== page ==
Study: Preschoolers require 11 hours to achieve recommended daily physical activity

Jan. 9, 2013, News Medical

Preschool-aged children require the majority of their waking day, approximately 11 hours, to achieve their recommended daily physical activity, a Vanderbilt study published in Obesity found.

Children in the study, ages 3-5, achieved this activity through relatively short bursts of energy expenditure as opposed to the longer and more routine periods of exercise typically exhibited by adults.

Senior author Shari Barkin, M.D., director of the Division of General Pediatrics at Monroe Carell Jr. Children’s Hospital at Vanderbilt and William K. Warren Foundation Professor of Medicine, notes that several public health organizations offer general guidelines on how much moderate-to-vigorous physical activity (MVPA) a preschooler needs, but there is very little data on how and if this activity is actually attained. Continue reading

Preschooler physical activity influenced by several factors

Oct. 13, 2013, dailyRx

It’s important for all children to get a regular amount of physical activity each day. Sometimes, the amount they get is affected by factors at preschool.

A recent study identified nine factors that affected how much physical activity preschoolers got.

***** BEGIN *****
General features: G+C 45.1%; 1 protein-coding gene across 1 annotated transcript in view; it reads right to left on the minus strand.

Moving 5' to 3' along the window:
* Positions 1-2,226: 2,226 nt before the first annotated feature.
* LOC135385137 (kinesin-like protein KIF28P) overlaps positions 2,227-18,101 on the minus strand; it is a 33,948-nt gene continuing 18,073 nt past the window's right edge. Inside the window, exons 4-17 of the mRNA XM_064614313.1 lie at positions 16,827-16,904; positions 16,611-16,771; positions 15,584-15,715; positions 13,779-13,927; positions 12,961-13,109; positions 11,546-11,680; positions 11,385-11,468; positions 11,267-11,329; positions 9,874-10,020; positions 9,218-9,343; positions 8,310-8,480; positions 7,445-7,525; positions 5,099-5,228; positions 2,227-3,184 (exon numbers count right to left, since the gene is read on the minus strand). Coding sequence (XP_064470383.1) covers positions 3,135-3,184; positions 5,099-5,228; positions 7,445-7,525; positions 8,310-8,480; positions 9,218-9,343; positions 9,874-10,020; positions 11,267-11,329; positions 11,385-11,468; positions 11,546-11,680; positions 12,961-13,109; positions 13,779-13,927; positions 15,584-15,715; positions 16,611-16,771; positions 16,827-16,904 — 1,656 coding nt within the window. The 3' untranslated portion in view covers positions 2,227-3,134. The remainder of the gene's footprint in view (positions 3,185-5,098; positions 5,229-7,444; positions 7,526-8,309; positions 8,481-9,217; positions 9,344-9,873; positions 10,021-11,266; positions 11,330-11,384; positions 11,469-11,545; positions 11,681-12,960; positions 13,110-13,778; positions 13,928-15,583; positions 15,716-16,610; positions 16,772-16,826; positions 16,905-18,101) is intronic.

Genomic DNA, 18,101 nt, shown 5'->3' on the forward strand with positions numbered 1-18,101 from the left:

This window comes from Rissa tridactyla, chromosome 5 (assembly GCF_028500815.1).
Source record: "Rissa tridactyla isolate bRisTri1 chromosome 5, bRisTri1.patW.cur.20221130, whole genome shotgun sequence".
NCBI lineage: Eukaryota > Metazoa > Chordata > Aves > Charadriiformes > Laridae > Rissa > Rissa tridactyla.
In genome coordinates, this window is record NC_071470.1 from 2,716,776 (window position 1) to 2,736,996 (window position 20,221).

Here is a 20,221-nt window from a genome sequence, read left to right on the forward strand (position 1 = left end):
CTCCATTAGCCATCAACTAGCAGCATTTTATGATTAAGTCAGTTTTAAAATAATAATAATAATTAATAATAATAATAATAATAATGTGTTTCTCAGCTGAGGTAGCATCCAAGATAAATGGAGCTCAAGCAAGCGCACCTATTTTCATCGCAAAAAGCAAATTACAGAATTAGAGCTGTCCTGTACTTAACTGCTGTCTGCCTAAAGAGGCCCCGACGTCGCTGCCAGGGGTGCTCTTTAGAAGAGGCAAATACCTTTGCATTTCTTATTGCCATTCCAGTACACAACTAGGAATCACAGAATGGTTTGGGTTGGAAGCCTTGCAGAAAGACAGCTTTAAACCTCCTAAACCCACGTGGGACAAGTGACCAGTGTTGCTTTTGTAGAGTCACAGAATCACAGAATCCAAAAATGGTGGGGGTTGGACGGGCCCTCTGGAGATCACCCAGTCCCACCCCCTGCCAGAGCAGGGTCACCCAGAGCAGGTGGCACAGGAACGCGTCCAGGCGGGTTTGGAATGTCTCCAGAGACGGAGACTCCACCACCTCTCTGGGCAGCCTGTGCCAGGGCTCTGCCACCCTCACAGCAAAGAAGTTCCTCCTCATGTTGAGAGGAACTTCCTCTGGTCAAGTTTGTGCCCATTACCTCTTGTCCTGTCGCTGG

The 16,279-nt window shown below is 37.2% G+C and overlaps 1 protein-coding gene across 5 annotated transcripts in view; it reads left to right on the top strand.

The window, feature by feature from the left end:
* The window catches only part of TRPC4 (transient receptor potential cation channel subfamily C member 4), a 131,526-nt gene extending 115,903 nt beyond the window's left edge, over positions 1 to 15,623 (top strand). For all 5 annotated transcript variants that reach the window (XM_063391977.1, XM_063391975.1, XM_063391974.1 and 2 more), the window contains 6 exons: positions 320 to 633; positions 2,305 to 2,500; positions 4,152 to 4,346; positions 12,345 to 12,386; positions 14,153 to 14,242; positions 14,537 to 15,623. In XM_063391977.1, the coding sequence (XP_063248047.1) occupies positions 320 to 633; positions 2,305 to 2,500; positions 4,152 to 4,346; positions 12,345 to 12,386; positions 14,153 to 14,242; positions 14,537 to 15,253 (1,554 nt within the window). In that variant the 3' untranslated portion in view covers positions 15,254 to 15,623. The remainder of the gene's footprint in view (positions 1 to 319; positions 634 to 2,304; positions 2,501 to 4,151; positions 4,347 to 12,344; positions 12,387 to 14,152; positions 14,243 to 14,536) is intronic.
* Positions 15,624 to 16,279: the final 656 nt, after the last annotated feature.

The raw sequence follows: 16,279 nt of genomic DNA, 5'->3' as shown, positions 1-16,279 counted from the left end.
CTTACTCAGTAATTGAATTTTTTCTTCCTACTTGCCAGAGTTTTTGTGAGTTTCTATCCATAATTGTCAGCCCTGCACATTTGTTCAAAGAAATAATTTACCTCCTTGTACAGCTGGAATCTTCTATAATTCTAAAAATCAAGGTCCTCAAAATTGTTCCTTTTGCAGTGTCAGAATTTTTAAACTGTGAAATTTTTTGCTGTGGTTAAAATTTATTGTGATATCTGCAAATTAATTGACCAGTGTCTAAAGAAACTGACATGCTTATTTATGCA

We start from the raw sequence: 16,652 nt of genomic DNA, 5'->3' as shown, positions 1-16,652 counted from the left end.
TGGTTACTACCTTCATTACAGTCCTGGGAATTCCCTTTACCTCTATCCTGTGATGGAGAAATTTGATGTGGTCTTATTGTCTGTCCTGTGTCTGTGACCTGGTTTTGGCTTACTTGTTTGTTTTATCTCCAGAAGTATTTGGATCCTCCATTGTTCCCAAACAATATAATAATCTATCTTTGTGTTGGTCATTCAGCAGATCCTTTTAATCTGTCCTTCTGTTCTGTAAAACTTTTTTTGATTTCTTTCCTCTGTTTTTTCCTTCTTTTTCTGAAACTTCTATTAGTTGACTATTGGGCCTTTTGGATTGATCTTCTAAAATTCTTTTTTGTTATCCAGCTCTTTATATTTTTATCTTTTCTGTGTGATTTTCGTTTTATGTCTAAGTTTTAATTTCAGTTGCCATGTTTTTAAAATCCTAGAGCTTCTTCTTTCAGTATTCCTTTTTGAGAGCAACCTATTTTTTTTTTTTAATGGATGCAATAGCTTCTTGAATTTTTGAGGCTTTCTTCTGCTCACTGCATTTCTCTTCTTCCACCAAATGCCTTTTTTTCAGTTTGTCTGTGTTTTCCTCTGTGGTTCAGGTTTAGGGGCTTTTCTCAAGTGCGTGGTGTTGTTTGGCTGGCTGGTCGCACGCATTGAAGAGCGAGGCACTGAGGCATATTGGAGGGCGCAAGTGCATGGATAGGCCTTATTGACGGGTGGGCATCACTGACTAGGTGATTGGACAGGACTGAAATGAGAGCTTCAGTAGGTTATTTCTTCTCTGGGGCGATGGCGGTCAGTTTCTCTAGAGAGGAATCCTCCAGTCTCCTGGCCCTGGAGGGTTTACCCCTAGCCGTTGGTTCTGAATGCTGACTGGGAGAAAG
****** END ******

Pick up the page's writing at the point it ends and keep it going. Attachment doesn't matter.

Boys were more active than girls, and rainy days decreased their activity levels.

The placement of the preschool on the playground and the time children spent at preschool in the afternoon also influenced their physical activity levels. Continue reading

Obesity rates decline among low-income preschoolers after rising for decades

Aug. 6, 2013, The Washington Post

By Lena H. Sun

After decades of rising, obesity rates among low-income U.S. preschoolers declined broadly from 2008-2011, according to a federal report released Aug. 6 that offered the first glimpse of good news for children considered among the most vulnerable to the disease’s health risks.

While other, smaller studies have cited drops among school-age children, the data released by the Centers for Disease Control and Prevention (CDC) represent by far the largest and most comprehensive report of declining obesity rates in poor children, officials said. Continue reading

CDC telebriefing discusses declining obesity rates among low-income preschoolers

What:
After decades of rising rates, there are signs of progress in the fight against childhood obesity. The Centers for Disease Control and Prevention (CDC) will discuss state-by-state obesity rates among low-income preschoolers, where progress is being made, and what can be done to continue this progress.

Who:
Tom Frieden, M.D., M.P.H., Director, CDC

When:
Tuesday, Aug. 6 at Noon ET

Dial-In:
888-795-0855

Important Instructions: 
If you would like to ask a question during the call, press *1 on your touchtone phone. Press *2 to withdraw your question. You may queue up at any time. You will hear a tone to indicate your question is pending.

Transcript:
A transcript of this media availability will be available following the briefing at CDC’s web site www.cdc.gov/media.